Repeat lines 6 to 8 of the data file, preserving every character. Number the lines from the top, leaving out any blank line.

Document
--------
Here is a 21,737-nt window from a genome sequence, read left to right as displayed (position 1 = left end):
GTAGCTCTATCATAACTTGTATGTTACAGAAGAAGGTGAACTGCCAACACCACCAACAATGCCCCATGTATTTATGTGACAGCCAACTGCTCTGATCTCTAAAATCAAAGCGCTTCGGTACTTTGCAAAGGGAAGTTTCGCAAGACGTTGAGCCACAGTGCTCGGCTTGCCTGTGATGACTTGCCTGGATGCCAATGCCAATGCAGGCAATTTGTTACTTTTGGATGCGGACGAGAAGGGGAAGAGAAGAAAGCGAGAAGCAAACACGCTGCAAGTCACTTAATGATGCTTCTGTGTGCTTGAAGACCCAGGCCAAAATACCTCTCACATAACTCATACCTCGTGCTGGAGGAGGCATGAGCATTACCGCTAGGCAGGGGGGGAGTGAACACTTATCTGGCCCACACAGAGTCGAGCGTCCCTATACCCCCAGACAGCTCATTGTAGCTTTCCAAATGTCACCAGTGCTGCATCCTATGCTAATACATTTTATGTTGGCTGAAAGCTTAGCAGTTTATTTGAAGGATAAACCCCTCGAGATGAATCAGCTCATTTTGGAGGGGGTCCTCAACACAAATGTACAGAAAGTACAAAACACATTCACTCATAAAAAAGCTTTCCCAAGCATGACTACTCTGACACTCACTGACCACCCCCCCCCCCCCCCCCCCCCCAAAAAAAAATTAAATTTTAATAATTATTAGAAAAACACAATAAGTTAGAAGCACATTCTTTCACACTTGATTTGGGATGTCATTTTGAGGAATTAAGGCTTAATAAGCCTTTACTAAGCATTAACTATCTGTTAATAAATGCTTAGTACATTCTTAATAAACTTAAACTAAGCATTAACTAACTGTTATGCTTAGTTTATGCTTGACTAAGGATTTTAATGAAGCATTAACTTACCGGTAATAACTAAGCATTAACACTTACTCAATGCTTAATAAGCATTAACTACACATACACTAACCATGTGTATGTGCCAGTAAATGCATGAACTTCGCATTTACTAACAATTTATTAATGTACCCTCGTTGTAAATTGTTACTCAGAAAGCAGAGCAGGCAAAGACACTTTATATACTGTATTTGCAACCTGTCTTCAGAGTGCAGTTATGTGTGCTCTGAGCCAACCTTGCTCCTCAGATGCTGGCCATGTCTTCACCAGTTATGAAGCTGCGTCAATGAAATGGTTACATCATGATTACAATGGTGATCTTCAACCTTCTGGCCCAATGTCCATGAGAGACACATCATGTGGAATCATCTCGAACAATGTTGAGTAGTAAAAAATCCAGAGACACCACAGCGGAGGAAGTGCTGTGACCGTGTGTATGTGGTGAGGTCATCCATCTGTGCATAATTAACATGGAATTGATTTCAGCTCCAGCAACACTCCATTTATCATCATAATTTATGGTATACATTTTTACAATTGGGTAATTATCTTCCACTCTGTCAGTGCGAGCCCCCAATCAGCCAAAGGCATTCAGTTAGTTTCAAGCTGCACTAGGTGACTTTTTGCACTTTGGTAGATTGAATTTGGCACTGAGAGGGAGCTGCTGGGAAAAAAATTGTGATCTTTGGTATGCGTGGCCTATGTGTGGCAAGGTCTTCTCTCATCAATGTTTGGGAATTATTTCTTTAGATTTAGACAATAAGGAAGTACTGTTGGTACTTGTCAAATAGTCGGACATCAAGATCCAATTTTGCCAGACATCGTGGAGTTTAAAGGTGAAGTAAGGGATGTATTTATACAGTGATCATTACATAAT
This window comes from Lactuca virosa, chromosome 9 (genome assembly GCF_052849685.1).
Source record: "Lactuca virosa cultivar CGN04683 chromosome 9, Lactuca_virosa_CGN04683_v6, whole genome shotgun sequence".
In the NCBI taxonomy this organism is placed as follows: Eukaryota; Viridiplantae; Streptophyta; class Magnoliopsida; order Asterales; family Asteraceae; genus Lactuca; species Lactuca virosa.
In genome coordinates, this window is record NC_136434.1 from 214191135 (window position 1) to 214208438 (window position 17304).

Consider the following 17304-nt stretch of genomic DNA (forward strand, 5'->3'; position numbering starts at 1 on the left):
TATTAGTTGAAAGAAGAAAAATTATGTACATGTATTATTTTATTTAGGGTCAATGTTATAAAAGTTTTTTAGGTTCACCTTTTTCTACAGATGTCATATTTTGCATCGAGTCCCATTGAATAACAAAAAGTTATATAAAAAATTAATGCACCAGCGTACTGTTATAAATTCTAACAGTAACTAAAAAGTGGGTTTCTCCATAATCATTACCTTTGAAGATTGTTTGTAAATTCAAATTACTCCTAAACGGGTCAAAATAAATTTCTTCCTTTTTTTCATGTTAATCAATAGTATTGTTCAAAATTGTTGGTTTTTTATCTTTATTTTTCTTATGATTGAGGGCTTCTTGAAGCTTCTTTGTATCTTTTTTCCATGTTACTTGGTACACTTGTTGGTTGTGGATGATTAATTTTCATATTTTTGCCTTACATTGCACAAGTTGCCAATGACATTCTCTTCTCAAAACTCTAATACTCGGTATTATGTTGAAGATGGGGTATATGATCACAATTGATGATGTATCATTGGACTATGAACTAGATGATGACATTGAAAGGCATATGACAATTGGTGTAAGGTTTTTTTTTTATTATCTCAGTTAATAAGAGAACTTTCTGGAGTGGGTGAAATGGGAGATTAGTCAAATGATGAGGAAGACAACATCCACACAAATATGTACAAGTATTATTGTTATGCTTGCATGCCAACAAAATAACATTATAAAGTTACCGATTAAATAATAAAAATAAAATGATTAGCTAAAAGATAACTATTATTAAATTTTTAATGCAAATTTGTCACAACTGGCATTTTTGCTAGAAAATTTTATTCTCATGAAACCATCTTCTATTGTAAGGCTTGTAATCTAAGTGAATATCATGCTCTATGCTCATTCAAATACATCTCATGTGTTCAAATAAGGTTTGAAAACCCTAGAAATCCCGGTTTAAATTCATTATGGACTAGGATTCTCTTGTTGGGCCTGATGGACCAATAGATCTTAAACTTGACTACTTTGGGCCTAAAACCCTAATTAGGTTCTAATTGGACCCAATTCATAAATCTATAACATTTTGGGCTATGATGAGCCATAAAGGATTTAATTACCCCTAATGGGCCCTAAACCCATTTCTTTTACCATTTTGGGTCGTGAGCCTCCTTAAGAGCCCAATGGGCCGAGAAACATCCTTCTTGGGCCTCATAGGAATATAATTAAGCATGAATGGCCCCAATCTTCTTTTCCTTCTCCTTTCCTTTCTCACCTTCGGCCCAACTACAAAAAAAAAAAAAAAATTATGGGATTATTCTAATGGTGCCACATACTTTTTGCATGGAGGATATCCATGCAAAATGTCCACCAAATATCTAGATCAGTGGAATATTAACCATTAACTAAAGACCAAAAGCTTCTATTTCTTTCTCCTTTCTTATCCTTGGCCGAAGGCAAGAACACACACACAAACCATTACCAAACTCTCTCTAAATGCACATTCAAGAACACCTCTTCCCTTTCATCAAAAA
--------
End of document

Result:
In genome coordinates, this window is record NC_136434.1 from 214191135 (window position 1) to 214208438 (window position 17304).

Consider the following 17304-nt stretch of genomic DNA (forward strand, 5'->3'; position numbering starts at 1 on the left):
TATTAGTTGAAAGAAGAAAAATTATGTACATGTATTATTTTATTTAGGGTCAATGTTATAAAAGTTTTTTAGGTTCACCTTTTTCTACAGATGTCATATTTTGCATCGAGTCCCATTGAATAACAAAAAGTTATATAAAAAATTAATGCACCAGCGTACTGTTATAAATTCTAACAGTAACTAAAAAGTGGGTTTCTCCATAATCATTACCTTTGAAGATTGTTTGTAAATTCAAATTACTCCTAAACGGGTCAAAATAAATTTCTTCCTTTTTTTCATGTTAATCAATAGTATTGTTCAAAATTGTTGGTTTTTTATCTTTATTTTTCTTATGATTGAGGGCTTCTTGAAGCTTCTTTGTATCTTTTTTCCATGTTACTTGGTACACTTGTTGGTTGTGGATGATTAATTTTCATATTTTTGCCTTACATTGCACAAGTTGCCAATGACATTCTCTTCTCAAAACTCTAATACTCGGTATTATGTTGAAGATGGGGTATATGATCACAATTGATGATGTATCATTGGACTATGAACTAGATGATGACATTGAAAGGCATATGACAATTGGTGTAAGGTTTTTTTTTTATTATCTCAGTTAATAAGAGAACTTTCTGGAGTGGGTGAAATGGGAGATTAGTCAAATGATGAGGAAGACAACATCCACACAAATATGTACAAGTATTATTGTTATGCTTGCATGCCAACAAAATAACATTATAAAGTTACCGATTAAATAATAAAAATAAAATGATTAGCTAAAAGATAACTATTATTAAATTTTTAATGCAAATTTGTCACAACTGGCATTTTTGCTAGAAAATTTTATTCTCATGAAACCATCTTCTATTGTAAGGCTTGTAATCTAAGTGAATATCATGCTCTATGCTCATTCAAATACATCTCATGTGTTCAAATAAGGTTTGAAAACCCTAGAAATCCCGGTTTAAATTCATTATGGACTAGGATTCTCTTGTTGGGCCTGATGGACCAATAGATCTTAAACTTGACTACTTTGGGCCTAAAACCCTAATTAGGTTCTAATTGGACCCAATTCATAAATCTATAACATTTTGGGCTATGATGAGCCATAAAGGATTTAATTACCCCTAATGGGCCCTAAACCCATTTCTTTTACCATTTTGGGTCGTGAGCCTCCTTAAGAGCCCAATGGGCCGAGAAACATCCTTCTTGGGCCTCATAGGAATATAATTAAGCATGAATGGCCCCAATCTTCTTTTCCTTCTCCTTTCCTTTCTCACCTTCGGCCCAACTACAAAAAAAAAAAAAAAATTATGGGATTATTCTAATGGTGCCACATACTTTTTGCATGGAGGATATCCATGCAAAATGTCCACCAAATATCTAGATCAGTGGAATATTAACCATTAACTAAAGACCAAAAGCTTCTATTTCTTTCTCCTTTCTTATCCTTGGCCGAAGGCAAGAACACACACACAAACCATTACCAAACTCTCTCTAAATGCACATTCAAGAACACCTCTTCCCTTTCATCAAAAA